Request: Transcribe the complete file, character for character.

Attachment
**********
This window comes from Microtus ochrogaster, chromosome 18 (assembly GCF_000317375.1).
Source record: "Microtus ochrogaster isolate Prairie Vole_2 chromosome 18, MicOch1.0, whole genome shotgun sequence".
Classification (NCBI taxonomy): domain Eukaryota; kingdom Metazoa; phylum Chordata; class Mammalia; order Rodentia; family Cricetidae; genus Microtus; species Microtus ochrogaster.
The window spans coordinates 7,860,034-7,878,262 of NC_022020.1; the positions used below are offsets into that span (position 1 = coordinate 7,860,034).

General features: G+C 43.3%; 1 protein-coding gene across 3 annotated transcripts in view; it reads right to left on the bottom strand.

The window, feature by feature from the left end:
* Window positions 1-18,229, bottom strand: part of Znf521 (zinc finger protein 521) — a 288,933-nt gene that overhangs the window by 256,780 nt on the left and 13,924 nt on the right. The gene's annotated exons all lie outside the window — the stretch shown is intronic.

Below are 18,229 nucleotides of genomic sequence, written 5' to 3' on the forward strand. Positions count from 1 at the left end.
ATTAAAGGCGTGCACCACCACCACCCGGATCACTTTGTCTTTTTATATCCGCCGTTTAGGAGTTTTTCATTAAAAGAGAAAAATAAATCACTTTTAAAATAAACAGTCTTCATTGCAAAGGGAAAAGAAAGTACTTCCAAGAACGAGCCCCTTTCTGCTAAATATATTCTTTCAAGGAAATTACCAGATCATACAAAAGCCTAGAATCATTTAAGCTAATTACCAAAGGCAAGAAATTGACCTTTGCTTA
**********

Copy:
This window comes from Microtus ochrogaster, chromosome 18 (assembly GCF_000317375.1).
Source record: "Microtus ochrogaster isolate Prairie Vole_2 chromosome 18, MicOch1.0, whole genome shotgun sequence".
Classification (NCBI taxonomy): domain Eukaryota; kingdom Metazoa; phylum Chordata; class Mammalia; order Rodentia; family Cricetidae; genus Microtus; species Microtus ochrogaster.
The window spans coordinates 7,860,034-7,878,262 of NC_022020.1; the positions used below are offsets into that span (position 1 = coordinate 7,860,034).

General features: G+C 43.3%; 1 protein-coding gene across 3 annotated transcripts in view; it reads right to left on the bottom strand.

The window, feature by feature from the left end:
* Window positions 1-18,229, bottom strand: part of Znf521 (zinc finger protein 521) — a 288,933-nt gene that overhangs the window by 256,780 nt on the left and 13,924 nt on the right. The gene's annotated exons all lie outside the window — the stretch shown is intronic.

Below are 18,229 nucleotides of genomic sequence, written 5' to 3' on the forward strand. Positions count from 1 at the left end.
ATTAAAGGCGTGCACCACCACCACCCGGATCACTTTGTCTTTTTATATCCGCCGTTTAGGAGTTTTTCATTAAAAGAGAAAAATAAATCACTTTTAAAATAAACAGTCTTCATTGCAAAGGGAAAAGAAAGTACTTCCAAGAACGAGCCCCTTTCTGCTAAATATATTCTTTCAAGGAAATTACCAGATCATACAAAAGCCTAGAATCATTTAAGCTAATTACCAAAGGCAAGAAATTGACCTTTGCTTA